– As per NRSC, apart from Uttarakhand, among the 10 most landslide-prone districts, four are in flood-prone areas of Kerala, two in Jammu and Kashmir and two in Sikkim. In fact, after the Himalayas, the Western Ghats, which has seen large-scale development in the past few years, has high landslide density.
– In the Landslide Atlas of India, the NRSC said that this is the first time, the NRSC scientists did a risk assessment on the basis of 80,000 landslides recorded between 1998 and 2022 in 147 districts in 17 states and two Union Territories to build a “Landslide Atlas” of the country. The atlas used satellite data of ISRO to map all seasonal and event-based landslides like the Kedarnath disaster in 2013 and landslides triggered due to the Sikkim earthquake in 2011.
– The new study recorded landslide hot spots between 2000 and 2017, with a maximum of 12,385 in Mizoram, followed by 11,219 in Uttarakhand, 7,280 in Jammu and Kashmir and 1,561 in Himachal Pradesh. Among the southern states, the most number of landslide hot spots have been recorded in Kerala (6,039).
– The scientists stated India is among the top four countries with the highest landslide risk, with over 12.6 per cent of land area prone to hazard, excluding snow-covered areas. https://www.ndtv.com/india-news/rudraprayag-tehri-in-uttarakhand-have-highest-landslide-risk-exposure-in-county-isro-3848653 (10 March 2023)
Jammu & Kashmir Massive landslide kills 1, injures 6 in Ramban A person was killed and six others were injured when they were hit by a massive landslide in Seri village of Ramban district on the Jammu-Srinagar highway on Tuesday (March 07). The incident took place in the afternoon hours when there was a heavy rush of traffic on the road. The traffic police immediately shut the highway and did not allow people on the affected stretch. The traffic was suspended on the Jammu-Srinagar highway soon after the incident. An excavator operator, who was clearing the muck and stones from the road, also got trapped in a fresh landslide, resulting in his death. “Two landslides hit the highway at the same spot within an hour, resulting in the death of a crane driver working at the site, while six members of a family, travelling in a private car, were injured when their vehicle plunged into a gorge after being hit by a rolling boulder,” he said.
Initially, the six injured whose vehicle got rolled down into a nearly 200 feet gorge were shifted to the district hospital but were later referred to the Government Medical College, Jammu, for specialised treatment. Landslides and shooting stones have become a common sight on the highway in Ramban district which witnesses closure frequently. Many stretches in Ramban have become unsafe due to landslides and shooting stones, becoming a major problem for the traffic. Locals immediately went down to help those inside the vehicle. They also unsuccessfully tried to evacuate the excavator operator who was trapped. https://www.tribuneindia.com/news/j-k/massive-landslide-kills-1-injures-6-in-ramban-486114 (08 March 2023)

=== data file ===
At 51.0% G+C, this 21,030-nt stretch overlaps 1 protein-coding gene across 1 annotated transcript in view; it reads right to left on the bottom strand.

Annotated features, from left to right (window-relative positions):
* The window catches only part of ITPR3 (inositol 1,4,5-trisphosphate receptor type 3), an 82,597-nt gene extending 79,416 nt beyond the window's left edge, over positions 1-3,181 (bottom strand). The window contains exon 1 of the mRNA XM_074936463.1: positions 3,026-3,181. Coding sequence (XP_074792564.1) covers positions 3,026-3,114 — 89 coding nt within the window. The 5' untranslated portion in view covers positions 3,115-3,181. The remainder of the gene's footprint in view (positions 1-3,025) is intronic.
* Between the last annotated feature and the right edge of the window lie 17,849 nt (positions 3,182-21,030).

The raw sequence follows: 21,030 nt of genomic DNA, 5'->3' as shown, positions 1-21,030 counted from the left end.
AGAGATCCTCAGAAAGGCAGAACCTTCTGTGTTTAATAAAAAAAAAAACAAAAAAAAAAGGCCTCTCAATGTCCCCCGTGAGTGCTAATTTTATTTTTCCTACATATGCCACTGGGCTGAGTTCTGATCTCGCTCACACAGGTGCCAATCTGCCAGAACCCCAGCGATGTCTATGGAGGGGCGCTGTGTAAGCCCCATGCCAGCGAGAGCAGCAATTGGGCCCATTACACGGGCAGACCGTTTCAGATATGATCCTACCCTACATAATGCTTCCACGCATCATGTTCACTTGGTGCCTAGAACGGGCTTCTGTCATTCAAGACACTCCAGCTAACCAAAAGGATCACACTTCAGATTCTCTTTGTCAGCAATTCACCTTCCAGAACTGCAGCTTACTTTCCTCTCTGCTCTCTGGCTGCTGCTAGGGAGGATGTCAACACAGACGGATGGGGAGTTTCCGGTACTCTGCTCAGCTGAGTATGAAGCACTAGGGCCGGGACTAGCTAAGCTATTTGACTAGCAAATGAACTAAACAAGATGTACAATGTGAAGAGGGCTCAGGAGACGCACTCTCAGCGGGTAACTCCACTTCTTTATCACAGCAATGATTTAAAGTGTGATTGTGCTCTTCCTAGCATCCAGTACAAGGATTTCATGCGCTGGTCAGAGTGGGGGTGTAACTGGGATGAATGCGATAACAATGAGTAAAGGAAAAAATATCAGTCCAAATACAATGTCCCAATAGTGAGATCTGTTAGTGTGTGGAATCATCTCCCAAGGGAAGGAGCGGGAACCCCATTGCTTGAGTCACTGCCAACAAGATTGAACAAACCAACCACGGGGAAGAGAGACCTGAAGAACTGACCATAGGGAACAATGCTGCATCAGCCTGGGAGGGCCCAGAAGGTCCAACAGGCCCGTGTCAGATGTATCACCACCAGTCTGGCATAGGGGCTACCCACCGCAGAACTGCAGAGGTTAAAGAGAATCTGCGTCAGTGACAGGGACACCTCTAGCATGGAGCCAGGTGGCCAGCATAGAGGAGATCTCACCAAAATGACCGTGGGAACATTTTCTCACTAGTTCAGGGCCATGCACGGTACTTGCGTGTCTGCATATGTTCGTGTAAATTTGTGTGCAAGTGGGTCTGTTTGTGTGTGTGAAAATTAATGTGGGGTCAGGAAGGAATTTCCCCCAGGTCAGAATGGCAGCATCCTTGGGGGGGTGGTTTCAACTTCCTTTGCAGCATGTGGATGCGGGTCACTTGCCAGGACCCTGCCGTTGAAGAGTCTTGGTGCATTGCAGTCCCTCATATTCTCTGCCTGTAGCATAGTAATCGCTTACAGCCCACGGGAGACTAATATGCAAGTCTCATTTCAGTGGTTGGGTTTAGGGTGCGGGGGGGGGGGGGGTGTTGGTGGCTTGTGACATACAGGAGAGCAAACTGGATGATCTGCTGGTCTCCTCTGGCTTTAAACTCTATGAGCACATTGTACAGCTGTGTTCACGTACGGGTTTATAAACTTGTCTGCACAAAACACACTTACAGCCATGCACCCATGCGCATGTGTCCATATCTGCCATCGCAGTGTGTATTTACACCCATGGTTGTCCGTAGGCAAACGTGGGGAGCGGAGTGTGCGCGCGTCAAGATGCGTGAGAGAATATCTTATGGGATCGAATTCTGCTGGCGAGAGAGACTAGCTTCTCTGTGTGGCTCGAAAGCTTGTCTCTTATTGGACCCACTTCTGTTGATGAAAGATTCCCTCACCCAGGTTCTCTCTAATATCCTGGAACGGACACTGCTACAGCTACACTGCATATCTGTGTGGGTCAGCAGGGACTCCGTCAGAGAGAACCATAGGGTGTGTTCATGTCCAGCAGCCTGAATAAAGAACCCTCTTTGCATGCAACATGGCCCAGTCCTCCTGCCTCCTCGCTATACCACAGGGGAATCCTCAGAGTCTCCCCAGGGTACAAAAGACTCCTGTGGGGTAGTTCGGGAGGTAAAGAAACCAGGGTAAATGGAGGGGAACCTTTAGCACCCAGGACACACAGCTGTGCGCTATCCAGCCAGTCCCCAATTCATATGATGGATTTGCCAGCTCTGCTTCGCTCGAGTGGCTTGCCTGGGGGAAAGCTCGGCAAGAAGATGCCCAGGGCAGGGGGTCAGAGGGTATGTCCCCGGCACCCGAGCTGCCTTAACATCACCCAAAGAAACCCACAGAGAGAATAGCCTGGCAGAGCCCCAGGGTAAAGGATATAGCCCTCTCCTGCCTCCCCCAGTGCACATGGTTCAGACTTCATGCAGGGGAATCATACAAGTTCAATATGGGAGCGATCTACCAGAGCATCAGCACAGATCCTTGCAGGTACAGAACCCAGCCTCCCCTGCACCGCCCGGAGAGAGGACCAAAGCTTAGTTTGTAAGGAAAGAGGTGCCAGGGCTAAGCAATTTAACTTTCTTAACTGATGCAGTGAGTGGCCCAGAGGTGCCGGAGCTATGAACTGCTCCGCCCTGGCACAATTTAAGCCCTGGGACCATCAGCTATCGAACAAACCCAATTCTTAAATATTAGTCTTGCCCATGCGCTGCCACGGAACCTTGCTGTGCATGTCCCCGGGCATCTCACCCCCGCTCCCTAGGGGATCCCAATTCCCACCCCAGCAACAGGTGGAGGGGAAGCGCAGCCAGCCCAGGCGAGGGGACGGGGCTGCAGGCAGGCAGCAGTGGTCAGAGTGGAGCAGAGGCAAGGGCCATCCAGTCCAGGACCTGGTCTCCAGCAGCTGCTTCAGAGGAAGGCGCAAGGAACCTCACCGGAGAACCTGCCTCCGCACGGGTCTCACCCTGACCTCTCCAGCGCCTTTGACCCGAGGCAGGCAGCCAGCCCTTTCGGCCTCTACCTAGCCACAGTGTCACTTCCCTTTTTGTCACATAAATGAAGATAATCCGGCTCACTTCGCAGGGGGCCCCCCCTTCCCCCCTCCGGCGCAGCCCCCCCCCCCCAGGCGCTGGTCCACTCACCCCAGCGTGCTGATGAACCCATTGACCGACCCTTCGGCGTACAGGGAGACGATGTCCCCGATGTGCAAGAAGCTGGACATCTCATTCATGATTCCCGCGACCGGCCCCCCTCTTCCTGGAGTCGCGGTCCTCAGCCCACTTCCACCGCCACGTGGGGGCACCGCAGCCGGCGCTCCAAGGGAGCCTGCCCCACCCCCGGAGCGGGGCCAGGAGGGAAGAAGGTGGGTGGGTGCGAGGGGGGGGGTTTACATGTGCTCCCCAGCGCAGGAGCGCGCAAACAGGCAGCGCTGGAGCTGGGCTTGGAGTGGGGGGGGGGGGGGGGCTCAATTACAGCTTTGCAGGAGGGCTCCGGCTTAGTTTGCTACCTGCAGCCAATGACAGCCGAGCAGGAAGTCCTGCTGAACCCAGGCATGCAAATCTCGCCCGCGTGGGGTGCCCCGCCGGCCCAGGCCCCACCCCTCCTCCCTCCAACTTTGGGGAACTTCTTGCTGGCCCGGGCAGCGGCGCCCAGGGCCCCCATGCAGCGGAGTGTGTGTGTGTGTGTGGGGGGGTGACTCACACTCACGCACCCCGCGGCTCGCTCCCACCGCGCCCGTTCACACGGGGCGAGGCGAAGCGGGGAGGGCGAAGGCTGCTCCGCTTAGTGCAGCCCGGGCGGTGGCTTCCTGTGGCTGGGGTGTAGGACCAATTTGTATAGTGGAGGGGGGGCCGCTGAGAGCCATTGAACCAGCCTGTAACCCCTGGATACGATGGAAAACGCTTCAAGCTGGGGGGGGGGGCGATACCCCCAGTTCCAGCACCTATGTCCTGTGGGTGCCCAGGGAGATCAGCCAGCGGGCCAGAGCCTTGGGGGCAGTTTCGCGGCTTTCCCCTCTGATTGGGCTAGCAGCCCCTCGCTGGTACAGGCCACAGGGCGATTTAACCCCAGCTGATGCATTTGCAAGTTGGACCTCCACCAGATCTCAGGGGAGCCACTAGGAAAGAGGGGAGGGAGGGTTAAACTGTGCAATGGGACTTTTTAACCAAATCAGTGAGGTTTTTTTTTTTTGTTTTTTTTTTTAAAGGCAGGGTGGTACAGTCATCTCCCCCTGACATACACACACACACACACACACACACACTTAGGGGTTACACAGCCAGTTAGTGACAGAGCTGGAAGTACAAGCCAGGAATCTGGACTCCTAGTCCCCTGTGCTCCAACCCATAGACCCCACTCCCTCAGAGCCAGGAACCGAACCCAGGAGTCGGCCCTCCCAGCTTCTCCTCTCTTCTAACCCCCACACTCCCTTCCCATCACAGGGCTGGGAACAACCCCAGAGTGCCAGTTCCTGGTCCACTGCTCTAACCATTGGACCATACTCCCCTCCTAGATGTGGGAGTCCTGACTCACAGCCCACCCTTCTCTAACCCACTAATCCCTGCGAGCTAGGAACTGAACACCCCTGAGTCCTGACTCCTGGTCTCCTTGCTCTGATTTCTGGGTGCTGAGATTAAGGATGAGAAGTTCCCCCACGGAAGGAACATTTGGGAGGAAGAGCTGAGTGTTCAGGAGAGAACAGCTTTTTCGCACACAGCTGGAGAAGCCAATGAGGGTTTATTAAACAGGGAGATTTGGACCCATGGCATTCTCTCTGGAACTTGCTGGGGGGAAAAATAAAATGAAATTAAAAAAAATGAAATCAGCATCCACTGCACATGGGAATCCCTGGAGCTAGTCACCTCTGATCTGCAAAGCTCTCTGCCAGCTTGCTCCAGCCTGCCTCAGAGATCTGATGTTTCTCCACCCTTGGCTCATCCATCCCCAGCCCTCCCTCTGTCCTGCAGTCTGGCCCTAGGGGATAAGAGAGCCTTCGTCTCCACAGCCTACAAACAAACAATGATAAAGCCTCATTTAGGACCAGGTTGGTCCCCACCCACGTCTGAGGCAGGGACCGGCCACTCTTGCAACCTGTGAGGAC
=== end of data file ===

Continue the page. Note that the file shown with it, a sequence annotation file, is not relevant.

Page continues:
Traffic authorities said that the Srinagar-Jammu National Highway on March 06 remained blocked for 4 hours and 30 minutes due to shooting stones on Mehar-Cafeteria stretch and for 1 hour and 27 minutes due to stone slide at Dewal, Bridge, Udhampur. https://www.greaterkashmir.com/todays-paper/state/traffic-on-sgr-jmu-nh-disrupted-for-5-hours-2 (07 March 2023)
Dave Petley on Biases in the reporting of landslide disasters. https://blogs.agu.org/landslideblog/2023/03/09/biases-in-the-reporting-of-landslide-disasters/ (09 March 2023)
Union Power Ministry has notified the renewable generation obligation of any firm commissioning coal fired power plant post Apr 1 2023 to mandatorily generate 40% capacity of such coal fired plants as renewable generation or procure and supply such RE equivalent to such capacity. https://energy.economictimes.indiatimes.com/news/renewable/power-ministry-notifies-40-per-cent-renewable-generation-obligation/98452201 (06 March 2023)
India’s power demand rose by 8% in 2022 to 149.7 TWhrs and by 10% in first two months of 2023 compared to same period a year ago. https://energy.economictimes.indiatimes.com/news/power/analysis-what-is-behind-the-surge-in-indias-power-demand/98504866 (09 March 2023)
CFA Banks need Environmental & social safeguards for loans
Banks cannot wash their hands from environmental disasters created by projects funded by them. They need to look in to the project impacts before funding it. https://www.youtube.com/watch?v=c1X_Nv138ZE (03 March 2023)
Report Limits to tree planting in Himalayas Rishika Pardikar The Indian government has an ambitious forestry goal. New research shows it may be out of sync with environmental and social constraints. By Rishika. https://eos.org/articles/the-limits-to-tree-planting-in-the-indian-himalayas (06 March 2023)
Gujarat Solar project left herders without a pasture Land, forest and community rights conflicts around renewable energy projects are becoming increasingly common in India, said Priya Pillai, a researcher doing her PhD on the socio-economic impacts of renewable energy. Some other examples include the impact of the Pavagada solar park in Karnataka, the opposition to the Andhra Lake wind farm in Maharashtra and to a wind energy plant in Kutch, Gujarat.